Inside the “Building Up Florida Manufacturing” Plan by Governor Rick Scott

This month, Florida Governor Rick Scott announced his Building Up Florida Manufacturing proposal, which would eliminate taxes on equipment purchases and train workers from other sectors who are transitioning to manufacturing jobs. The initiative is intended to drive small manufacturing business growth and jobs in the state.


Credit: koratmember at FreeDigitalPhotos.net

Credit: koratmember at FreeDigitalPhotos.net

In an effort to stimulate manufacturing investment and spur industry expansion in Florida, Scott announced his plan to end the sales tax on manufacturing equipment and machinery. In his proposal, the governor said current tax policy puts Florida at a competitive disadvantage to other states, which do not require taxes on equipment purchases. He said that he will attempt to completely eliminate a 5 percent productive output requirement that businesses have to attain in order for them to receive a sales tax exemption on equipment. Scott has already reduced the  output requirement from 10 percent.

During a recent Florida cabinet briefing, Al Stimac, the president of the Manufacturers Association of Florida (MAF), outlined the implications of the manufacturing sales tax, noting that the current policy:

 

  • Discourages capital investment;
  • Penalizes existing businesses that are not expanding, but upgrading;
  • Deters recruitment of new manufacturing businesses and
  • Imposes  a regulatory burden on existing businesses.

 

As part of the Building Up Florida Manufacturing jobs proposal, the governor said that he is working with the state legislature to increase funding for the Quick Response Training (QRT) program, which would train workers from other industries to prepare them for manufacturing jobs. According to the program website, eligible candidates include existing and expanding “Florida businesses that produce exportable goods or services; create new permanent, full-time jobs; and employ Florida workers who require customized entry-level skills training.”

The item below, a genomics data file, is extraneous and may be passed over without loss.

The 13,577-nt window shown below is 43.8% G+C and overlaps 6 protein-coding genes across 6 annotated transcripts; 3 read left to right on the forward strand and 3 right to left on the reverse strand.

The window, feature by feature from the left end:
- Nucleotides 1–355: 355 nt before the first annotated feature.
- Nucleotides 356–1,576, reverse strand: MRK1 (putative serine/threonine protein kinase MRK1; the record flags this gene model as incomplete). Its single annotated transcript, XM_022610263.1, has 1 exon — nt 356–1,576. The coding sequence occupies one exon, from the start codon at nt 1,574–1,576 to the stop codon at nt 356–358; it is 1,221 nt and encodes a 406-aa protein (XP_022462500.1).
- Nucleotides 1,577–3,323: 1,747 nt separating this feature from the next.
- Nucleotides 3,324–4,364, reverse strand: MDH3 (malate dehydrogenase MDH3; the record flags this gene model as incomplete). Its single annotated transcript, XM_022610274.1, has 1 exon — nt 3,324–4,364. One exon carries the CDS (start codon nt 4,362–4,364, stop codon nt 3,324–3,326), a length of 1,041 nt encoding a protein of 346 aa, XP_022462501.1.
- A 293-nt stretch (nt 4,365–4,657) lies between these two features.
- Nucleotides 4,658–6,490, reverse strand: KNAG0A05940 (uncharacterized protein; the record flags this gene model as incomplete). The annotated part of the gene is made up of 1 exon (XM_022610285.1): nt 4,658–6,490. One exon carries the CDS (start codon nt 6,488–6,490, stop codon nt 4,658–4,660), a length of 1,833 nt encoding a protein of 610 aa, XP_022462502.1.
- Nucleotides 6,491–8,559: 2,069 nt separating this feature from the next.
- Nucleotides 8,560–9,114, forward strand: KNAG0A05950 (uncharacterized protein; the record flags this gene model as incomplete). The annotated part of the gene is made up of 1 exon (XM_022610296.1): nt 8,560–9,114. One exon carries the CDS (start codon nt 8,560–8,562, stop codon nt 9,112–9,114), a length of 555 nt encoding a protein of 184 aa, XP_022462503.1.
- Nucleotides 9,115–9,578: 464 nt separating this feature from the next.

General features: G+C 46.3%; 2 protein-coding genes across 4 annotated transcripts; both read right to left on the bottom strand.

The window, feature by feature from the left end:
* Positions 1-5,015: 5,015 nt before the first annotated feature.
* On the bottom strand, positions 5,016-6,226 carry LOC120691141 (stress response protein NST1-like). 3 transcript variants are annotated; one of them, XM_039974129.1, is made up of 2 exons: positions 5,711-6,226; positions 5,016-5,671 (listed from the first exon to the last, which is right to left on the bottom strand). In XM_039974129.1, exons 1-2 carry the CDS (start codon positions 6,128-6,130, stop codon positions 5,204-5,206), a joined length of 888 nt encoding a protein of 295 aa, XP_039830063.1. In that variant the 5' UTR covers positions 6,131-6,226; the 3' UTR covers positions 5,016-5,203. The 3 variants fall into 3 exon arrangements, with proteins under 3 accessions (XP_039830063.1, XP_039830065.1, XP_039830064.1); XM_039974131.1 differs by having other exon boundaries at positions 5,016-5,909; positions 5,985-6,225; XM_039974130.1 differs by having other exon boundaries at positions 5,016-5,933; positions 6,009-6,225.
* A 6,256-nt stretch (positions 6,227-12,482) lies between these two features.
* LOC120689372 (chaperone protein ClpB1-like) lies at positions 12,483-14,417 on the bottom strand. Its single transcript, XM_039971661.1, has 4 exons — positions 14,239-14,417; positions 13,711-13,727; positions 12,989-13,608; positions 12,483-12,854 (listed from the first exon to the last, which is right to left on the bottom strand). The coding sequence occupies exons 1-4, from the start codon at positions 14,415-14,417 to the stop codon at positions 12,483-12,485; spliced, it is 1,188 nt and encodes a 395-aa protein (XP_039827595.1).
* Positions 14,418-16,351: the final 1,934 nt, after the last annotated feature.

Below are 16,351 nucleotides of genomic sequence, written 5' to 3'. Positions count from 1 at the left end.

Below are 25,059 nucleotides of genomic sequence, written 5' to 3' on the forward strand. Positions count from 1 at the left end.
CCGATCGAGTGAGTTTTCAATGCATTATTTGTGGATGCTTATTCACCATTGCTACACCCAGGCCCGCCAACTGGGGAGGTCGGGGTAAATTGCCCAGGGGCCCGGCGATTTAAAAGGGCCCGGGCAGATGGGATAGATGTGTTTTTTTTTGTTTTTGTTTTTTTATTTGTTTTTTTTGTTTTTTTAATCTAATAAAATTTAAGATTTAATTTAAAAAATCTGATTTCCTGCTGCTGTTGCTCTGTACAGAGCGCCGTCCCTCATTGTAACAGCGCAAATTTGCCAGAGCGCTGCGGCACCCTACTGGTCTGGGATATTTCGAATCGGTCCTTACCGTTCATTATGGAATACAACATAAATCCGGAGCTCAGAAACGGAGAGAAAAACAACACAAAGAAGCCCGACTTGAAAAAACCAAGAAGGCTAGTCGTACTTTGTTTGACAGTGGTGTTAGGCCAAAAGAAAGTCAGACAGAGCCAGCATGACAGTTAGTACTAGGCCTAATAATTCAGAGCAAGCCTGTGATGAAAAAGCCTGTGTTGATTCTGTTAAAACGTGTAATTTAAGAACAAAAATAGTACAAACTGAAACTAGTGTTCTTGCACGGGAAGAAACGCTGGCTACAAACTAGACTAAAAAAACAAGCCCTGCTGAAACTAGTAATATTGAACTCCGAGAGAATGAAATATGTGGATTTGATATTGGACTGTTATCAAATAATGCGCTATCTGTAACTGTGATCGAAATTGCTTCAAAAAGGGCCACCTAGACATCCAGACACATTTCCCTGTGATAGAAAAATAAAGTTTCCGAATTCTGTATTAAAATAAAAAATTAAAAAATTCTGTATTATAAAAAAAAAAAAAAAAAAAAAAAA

During a recent tour of Hernon Manufacturing’s Orlando headquarters, Scott reiterated how tax cuts on equipment purchases could change the outlook for the development of Florida’s manufacturing sector and provide employment opportunities for the state’s residents.

“When manufacturers purchase equipment in our state, they are investing in Florida for years to come. We want more manufacturers to move to Florida, and our existing manufacturing companies, like Hernon, to buy the equipment they need and grow and create more jobs to support Florida families,” he said.

Hernon’s owner noted that the adhesive sealant and precision dispensing equipment supplier would have saved “between $15,000 and $20,000” during the company’s expansion last year, if not for the current tax.

The elimination of the tax would benefit thousands of manufacturers in the state. According to MAF, there are currently 18,099 manufacturers in Florida, and these businesses employ 317,690. Florida is the fourth-largest manufacturing state in the country in terms of establishments.

 

 

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